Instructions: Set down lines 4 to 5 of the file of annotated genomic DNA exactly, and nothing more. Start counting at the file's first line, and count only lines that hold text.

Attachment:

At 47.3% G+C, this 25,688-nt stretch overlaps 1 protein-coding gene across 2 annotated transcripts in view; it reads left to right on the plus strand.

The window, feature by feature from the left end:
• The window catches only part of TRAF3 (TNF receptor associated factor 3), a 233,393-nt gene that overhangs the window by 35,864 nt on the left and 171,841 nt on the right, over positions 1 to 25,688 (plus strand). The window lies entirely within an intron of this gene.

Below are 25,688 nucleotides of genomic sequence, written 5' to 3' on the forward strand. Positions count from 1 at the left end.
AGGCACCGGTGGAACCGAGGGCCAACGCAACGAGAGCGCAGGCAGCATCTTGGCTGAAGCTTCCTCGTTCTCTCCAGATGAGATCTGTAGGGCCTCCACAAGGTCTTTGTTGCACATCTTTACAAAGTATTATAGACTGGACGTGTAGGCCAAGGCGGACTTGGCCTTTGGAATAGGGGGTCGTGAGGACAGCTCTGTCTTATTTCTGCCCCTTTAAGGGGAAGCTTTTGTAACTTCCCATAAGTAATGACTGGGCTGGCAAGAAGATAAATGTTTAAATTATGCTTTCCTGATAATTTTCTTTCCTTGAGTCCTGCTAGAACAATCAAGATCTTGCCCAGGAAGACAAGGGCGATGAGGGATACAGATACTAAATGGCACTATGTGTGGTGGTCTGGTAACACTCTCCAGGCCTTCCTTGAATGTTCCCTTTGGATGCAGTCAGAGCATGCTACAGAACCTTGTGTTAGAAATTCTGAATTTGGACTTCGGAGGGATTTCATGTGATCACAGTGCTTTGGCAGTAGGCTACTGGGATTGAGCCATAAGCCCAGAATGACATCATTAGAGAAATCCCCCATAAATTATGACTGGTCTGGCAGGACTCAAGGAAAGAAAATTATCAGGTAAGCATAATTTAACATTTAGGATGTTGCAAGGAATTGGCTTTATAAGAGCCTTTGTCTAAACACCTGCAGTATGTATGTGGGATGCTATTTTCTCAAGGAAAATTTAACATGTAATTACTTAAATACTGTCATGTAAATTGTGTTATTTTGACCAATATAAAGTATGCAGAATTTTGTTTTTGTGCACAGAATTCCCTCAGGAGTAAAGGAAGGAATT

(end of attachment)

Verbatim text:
Below are 25,688 nucleotides of genomic sequence, written 5' to 3' on the forward strand. Positions count from 1 at the left end.
AGGCACCGGTGGAACCGAGGGCCAACGCAACGAGAGCGCAGGCAGCATCTTGGCTGAAGCTTCCTCGTTCTCTCCAGATGAGATCTGTAGGGCCTCCACAAGGTCTTTGTTGCACATCTTTACAAAGTATTATAGACTGGACGTGTAGGCCAAGGCGGACTTGGCCTTTGGAATAGGGGGTCGTGAGGACAGCTCTGTCTTATTTCTGCCCCTTTAAGGGGAAGCTTTTGTAACTTCCCATAAGTAATGACTGGGCTGGCAAGAAGATAAATGTTTAAATTATGCTTTCCTGATAATTTTCTTTCCTTGAGTCCTGCTAGAACAATCAAGATCTTGCCCAGGAAGACAAGGGCGATGAGGGATACAGATACTAAATGGCACTATGTGTGGTGGTCTGGTAACACTCTCCAGGCCTTCCTTGAATGTTCCCTTTGGATGCAGTCAGAGCATGCTACAGAACCTTGTGTTAGAAATTCTGAATTTGGACTTCGGAGGGATTTCATGTGATCACAGTGCTTTGGCAGTAGGCTACTGGGATTGAGCCATAAGCCCAGAATGACATCATTAGAGAAATCCCCCATAAATTATGACTGGTCTGGCAGGACTCAAGGAAAGAAAATTATCAGGTAAGCATAATTTAACATTTAGGATGTTGCAAGGAATTGGCTTTATAAGAGCCTTTGTCTAAACACCTGCAGTATGTATGTGGGATGCTATTTTCTCAAGGAAAATTTAACATGTAATTACTTAAATACTGTCATGTAAATTGTGTTATTTTGACCAATATAAAGTATGCAGAATTTTGTTTTTGTGCACAGAATTCCCTCAGGAGTAAAGGAAGGAATT